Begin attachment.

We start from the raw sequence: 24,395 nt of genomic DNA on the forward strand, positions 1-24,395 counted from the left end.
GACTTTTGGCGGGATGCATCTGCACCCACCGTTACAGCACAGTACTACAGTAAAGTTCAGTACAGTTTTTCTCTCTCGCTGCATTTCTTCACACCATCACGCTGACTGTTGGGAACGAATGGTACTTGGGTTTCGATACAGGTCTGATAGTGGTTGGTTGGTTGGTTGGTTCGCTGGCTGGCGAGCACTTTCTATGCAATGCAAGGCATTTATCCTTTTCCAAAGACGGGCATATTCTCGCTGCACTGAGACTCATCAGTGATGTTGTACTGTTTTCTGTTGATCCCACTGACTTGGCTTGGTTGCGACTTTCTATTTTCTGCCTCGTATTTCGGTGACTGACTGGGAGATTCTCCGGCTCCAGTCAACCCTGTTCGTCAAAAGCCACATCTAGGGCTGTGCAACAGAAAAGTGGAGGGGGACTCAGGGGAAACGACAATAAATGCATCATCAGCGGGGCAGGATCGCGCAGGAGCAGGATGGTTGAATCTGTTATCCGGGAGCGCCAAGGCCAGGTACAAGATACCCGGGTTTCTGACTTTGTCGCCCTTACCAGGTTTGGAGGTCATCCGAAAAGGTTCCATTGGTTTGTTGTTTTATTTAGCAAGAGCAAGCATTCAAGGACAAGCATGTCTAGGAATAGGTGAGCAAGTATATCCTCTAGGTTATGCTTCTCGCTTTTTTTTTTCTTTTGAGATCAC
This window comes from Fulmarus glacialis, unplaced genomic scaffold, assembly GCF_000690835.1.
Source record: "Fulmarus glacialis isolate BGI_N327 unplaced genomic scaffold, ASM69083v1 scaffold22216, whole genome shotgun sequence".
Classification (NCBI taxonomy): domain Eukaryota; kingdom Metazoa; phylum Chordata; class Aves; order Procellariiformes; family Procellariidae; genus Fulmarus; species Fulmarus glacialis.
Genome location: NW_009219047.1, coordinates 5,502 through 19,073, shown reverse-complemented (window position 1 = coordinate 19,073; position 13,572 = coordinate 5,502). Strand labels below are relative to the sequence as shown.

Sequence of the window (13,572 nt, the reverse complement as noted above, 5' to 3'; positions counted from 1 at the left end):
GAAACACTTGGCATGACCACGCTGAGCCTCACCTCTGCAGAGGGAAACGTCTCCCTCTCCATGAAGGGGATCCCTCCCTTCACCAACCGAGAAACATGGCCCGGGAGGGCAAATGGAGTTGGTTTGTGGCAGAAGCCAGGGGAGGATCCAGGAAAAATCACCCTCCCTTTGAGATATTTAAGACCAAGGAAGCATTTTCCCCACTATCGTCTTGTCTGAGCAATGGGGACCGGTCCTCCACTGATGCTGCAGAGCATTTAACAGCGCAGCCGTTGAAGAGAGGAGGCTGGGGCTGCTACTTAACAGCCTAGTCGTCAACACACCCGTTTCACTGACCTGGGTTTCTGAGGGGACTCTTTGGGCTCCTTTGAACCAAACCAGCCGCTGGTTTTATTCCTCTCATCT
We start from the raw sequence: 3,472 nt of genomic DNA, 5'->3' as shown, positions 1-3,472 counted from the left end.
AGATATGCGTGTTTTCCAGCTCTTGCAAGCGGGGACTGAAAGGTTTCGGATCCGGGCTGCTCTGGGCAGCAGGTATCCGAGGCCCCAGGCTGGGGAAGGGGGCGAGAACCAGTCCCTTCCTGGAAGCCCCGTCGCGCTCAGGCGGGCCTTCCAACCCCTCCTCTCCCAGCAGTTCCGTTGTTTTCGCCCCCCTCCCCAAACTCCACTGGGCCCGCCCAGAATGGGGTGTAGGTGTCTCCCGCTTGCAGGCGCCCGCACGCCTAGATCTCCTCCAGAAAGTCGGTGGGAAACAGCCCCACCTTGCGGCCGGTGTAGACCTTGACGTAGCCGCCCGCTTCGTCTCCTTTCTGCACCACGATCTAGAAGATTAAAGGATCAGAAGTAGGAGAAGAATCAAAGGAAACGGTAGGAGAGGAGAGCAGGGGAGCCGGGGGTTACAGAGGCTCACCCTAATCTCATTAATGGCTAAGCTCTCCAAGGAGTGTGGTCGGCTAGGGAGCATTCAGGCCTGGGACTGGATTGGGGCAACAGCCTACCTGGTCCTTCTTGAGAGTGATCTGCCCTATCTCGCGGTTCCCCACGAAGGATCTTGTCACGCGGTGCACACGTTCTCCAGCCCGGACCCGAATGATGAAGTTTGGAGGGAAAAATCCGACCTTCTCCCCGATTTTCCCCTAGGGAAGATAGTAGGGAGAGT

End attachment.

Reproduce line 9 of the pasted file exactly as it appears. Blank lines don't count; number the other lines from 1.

We start from the raw sequence: 3,472 nt of genomic DNA, 5'->3' as shown, positions 1-3,472 counted from the left end.